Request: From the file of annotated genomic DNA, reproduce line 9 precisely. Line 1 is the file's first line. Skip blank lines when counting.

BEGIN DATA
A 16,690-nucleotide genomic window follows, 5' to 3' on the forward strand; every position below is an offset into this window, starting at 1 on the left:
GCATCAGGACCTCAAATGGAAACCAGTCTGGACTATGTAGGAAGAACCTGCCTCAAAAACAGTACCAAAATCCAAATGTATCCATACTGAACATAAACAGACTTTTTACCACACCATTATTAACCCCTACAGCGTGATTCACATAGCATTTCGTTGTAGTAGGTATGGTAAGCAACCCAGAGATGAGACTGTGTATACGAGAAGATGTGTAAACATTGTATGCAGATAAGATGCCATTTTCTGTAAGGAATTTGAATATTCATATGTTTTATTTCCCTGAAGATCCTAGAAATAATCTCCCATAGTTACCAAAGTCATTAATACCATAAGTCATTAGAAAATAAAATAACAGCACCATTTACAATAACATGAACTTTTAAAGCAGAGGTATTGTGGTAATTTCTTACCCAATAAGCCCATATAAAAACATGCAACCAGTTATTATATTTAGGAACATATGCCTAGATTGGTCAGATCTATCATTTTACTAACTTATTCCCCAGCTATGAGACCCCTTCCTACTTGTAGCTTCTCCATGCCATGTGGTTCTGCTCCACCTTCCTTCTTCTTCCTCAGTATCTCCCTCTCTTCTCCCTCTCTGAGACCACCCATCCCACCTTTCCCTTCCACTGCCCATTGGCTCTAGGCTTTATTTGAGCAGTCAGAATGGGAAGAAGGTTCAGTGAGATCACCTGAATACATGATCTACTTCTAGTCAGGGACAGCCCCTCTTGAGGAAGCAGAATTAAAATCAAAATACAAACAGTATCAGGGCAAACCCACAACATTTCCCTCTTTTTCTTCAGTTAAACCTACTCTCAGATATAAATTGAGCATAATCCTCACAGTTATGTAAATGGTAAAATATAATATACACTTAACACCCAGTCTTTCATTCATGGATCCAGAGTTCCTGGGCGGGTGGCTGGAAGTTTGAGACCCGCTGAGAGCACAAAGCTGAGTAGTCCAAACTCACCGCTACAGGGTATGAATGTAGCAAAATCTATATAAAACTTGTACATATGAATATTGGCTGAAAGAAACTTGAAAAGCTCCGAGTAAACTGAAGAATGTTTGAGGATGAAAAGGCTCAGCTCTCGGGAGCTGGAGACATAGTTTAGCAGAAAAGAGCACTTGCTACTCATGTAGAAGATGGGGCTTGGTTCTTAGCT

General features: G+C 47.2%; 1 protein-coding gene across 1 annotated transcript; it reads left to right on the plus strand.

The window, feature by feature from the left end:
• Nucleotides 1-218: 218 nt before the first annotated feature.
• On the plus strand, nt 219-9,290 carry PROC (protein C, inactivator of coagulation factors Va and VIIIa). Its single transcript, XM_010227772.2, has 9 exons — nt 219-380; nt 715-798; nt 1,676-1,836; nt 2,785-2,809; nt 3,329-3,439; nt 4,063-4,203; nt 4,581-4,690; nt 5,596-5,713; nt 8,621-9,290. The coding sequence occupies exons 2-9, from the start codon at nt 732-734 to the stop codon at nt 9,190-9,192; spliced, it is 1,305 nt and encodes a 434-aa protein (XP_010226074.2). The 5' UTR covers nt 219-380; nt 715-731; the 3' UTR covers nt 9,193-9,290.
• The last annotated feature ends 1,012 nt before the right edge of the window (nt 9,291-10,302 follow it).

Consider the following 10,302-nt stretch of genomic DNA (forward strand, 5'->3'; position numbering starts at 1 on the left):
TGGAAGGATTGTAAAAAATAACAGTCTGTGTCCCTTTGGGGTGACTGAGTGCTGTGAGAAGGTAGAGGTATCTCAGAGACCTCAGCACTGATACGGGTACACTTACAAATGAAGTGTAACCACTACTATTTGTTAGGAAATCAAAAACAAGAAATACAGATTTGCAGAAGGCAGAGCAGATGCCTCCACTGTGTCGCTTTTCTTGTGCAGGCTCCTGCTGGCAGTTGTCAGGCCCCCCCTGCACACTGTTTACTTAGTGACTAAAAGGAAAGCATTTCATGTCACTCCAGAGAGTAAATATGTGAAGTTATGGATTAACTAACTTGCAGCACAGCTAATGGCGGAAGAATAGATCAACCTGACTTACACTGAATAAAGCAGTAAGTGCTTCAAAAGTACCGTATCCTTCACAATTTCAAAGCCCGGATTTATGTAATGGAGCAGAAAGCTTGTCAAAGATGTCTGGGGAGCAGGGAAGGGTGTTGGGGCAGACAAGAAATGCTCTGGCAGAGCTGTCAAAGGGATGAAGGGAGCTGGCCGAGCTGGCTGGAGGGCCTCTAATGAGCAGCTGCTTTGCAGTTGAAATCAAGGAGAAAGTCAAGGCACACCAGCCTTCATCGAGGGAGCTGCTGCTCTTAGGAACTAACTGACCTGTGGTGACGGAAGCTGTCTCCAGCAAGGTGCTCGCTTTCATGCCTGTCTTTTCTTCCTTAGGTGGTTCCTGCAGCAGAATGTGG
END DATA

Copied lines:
TGGAAGGATTGTAAAAAATAACAGTCTGTGTCCCTTTGGGGTGACTGAGTGCTGTGAGAAGGTAGAGGTATCTCAGAGACCTCAGCACTGATACGGGTACACTTACAAATGAAGTGTAACCACTACTATTTGTTAGGAAATCAAAAACAAGAAATACAGATTTGCAGAAGGCAGAGCAGATGCCTCCACTGTGTCGCTTTTCTTGTGCAGGCTCCTGCTGGCAGTTGTCAGGCCCCCCCTGCACACTGTTTACTTAGTGACTAAAAGGAAAGCATTTCATGTCACTCCAGAGAGTAAATATGTGAAGTTATGGATTAACTAACTTGCAGCACAGCTAATGGCGGAAGAATAGATCAACCTGACTTACACTGAATAAAGCAGTAAGTGCTTCAAAAGTACCGTATCCTTCACAATTTCAAAGCCCGGATTTATGTAATGGAGCAGAAAGCTTGTCAAAGATGTCTGGGGAGCAGGGAAGGGTGTTGGGGCAGACAAGAAATGCTCTGGCAGAGCTGTCAAAGGGATGAAGGGAGCTGGCCGAGCTGGCTGGAGGGCCTCTAATGAGCAGCTGCTTTGCAGTTGAAATCAAGGAGAAAGTCAAGGCACACCAGCCTTCATCGAGGGAGCTGCTGCTCTTAGGAACTAACTGACCTGTGGTGACGGAAGCTGTCTCCAGCAAGGTGCTCGCTTTCATGCCTGTCTTTTCTTCCTTAGGTGGTTCCTGCAGCAGAATGTGG